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Glenn: 'Accomplish the mission' before grounding shuttle

Former astronaut John Glenn




CNN Access
John Glenn
National Aeronautics and Space Administration (NASA)

KENNEDY SPACE CENTER, Florida (CNN) -- The space shuttle Discovery touched down at California's Edwards Air Force Base on Tuesday, completing the first shuttle mission since the 2003 Columbia disaster.

Shortly after the landing, former astronaut and Sen. John Glenn recalled his own Mercury and shuttle flights and discussed the future of U.S. efforts in space with CNN's Miles O'Brien. Following are some of his comments.

O'BRIEN: John Glenn, do you remember what it was like to get out after all of this and sort of, you know, in a proverbial sense, kick the tires?

GLENN: Yes. And, you know, it's a good thing to get out, but you begin to feel heavy for the first time in a number of days and that's a very different feeling. Of course, you're walking around sort of lead foot. And I remember seeing pictures of me walking around looking like the little old man I was, I guess. Sort of spread legged to keep my base.

But it was a great feeling to be back again and to be under there and look up at the tiles. And I'm sure Steve Robinson is going to want to -- Stevie's going to want to get up front there and look at those things where he pulled those gap fillers out and see how they fared up there. So that will be interesting for him to see it too.

O'BRIEN: I bet so. And, of course, you flew with Steve Robinson. You know what it's like to fly with him and what his feelings would be right now. I'm sure he's rather euphoric.

GLENN: I'm sure he is. Steve's a great friend and we've kept in touch ever since then. And the next, I think, the next flight commander, of course, is Steve Lindsay, who was also on our flight. And Scott Parazynski, who you've had on several times too. Scott was on that same flight. So we all remain very good friends.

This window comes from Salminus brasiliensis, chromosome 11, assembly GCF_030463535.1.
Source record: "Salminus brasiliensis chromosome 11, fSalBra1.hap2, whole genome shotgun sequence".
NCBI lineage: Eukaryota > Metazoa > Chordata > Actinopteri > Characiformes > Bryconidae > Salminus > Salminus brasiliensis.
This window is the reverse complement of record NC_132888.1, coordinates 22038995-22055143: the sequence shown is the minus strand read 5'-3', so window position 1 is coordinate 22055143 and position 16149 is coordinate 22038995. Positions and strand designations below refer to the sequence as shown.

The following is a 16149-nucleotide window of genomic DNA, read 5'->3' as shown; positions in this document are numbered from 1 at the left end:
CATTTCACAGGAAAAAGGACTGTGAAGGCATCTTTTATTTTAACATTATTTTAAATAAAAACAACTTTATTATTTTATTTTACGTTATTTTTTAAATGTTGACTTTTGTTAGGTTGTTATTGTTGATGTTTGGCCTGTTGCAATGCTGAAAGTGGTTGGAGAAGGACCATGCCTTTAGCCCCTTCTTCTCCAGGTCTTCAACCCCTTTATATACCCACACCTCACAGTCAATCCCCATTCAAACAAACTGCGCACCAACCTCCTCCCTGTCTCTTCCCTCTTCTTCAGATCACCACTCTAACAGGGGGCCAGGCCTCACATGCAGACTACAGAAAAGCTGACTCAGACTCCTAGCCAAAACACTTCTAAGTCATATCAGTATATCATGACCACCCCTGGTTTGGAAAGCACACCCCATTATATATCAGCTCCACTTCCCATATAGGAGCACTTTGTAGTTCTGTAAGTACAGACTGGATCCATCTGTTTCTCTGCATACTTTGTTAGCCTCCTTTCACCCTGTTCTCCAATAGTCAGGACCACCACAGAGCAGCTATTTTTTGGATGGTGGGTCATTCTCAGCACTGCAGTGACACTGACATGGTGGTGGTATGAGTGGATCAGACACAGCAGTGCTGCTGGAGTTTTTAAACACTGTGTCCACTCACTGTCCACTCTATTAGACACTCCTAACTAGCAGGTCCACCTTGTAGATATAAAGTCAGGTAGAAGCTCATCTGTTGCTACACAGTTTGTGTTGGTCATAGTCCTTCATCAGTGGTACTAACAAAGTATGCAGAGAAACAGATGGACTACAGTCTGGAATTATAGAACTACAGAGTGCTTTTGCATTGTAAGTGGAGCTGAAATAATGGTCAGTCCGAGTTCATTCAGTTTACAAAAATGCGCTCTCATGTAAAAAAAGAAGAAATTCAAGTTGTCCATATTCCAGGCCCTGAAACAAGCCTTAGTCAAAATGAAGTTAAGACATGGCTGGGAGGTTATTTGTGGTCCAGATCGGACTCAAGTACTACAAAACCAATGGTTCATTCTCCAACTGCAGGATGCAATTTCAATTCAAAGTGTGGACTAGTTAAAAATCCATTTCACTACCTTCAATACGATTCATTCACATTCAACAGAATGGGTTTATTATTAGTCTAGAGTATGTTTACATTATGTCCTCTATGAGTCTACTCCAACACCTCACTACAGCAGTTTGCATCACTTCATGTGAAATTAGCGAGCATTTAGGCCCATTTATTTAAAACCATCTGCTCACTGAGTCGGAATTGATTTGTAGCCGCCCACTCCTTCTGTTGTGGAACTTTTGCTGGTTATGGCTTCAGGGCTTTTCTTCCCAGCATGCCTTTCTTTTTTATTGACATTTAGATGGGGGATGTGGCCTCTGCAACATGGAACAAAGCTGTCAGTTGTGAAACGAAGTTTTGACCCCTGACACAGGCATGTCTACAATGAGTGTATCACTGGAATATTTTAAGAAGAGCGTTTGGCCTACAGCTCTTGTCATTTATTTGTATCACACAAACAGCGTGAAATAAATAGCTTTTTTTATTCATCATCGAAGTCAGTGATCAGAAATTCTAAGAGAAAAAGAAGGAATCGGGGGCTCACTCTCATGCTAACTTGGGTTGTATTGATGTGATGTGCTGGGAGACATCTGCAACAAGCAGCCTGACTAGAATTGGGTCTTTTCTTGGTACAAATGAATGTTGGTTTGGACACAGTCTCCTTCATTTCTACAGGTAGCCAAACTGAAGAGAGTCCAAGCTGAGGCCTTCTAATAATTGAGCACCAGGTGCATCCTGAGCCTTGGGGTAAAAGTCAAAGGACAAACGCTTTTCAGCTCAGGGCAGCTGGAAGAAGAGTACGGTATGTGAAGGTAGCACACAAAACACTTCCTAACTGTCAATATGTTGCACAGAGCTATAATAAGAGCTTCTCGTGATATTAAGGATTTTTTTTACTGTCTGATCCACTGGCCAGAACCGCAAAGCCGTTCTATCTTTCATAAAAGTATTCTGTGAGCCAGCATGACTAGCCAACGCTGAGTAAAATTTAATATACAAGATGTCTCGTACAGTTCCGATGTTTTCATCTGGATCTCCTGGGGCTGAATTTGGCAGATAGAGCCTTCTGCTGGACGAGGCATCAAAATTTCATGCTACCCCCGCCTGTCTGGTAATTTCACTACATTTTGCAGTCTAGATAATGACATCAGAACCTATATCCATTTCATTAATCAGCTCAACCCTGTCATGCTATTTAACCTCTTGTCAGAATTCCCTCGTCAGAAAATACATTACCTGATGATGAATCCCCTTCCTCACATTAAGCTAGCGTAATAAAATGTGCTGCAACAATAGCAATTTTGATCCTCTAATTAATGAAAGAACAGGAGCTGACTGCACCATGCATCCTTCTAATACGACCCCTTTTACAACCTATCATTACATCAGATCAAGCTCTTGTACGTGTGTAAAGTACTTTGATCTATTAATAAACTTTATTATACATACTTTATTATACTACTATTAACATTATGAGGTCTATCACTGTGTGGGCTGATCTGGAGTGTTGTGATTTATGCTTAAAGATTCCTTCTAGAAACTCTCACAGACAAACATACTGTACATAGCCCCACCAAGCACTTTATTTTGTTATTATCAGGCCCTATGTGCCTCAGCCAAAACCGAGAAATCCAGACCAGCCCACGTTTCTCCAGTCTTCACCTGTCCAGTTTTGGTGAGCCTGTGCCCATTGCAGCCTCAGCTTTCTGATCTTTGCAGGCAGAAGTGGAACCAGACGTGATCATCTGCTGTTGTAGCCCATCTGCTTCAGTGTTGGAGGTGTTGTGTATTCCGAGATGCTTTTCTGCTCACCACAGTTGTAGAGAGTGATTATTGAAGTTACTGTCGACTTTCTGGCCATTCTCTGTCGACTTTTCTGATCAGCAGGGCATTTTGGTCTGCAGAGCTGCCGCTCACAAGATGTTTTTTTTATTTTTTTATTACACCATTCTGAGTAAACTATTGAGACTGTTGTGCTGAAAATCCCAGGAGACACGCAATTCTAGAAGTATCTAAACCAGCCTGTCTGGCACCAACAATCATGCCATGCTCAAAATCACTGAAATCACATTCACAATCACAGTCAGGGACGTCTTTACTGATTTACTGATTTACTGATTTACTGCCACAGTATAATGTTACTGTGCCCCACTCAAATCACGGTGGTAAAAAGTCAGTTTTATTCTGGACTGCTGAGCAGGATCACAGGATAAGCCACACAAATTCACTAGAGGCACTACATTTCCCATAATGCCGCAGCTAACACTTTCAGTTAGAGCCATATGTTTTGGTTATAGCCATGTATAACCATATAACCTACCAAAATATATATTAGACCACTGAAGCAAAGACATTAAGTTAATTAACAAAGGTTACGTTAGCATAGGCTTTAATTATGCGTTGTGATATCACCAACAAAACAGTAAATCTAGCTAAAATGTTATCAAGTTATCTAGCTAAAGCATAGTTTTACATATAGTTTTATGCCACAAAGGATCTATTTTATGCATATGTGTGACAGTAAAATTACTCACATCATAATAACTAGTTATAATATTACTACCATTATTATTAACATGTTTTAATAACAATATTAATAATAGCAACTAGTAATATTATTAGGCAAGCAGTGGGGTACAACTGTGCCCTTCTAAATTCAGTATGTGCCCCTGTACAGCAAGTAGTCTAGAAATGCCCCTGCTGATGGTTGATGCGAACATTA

O'BRIEN: It's the all-star Glenn team. They're still around and doing their job as well.

Senator Glenn, looking down the road a little bit, regardless of what happens with the -- and we'll use the NASA term -- "suspension of flights" by 2010, it's pretty much set in stone the shuttle fleet will be retired. First of all, do you think that's a good approach right now to set a date like that? Do you think that's appropriate?

GLENN: Well, I know that's the date that's been set, Miles. And I would rather see a date set by which we have the station completed, whatever that takes. If that's 2012 or 2009, why, let's do it that way on what we're accomplishing, on building out the space station.

It's only about two-thirds complete now. We've spent a lot of money on it. Somewhere around $55 billion or $60 billion in U.S. money, and another $12 billion or $15 billion with our allies --- the other 15 nations involved with us on the station. And that was built to do basic fundamental research. And its research is of value to people right here on Earth. So I want to see that station completed, if we possibly can, and not just set an arbitrary date of 2010 that's been set. But I'd rather do it on when the station is completed so we get on with what it was built to do to begin with.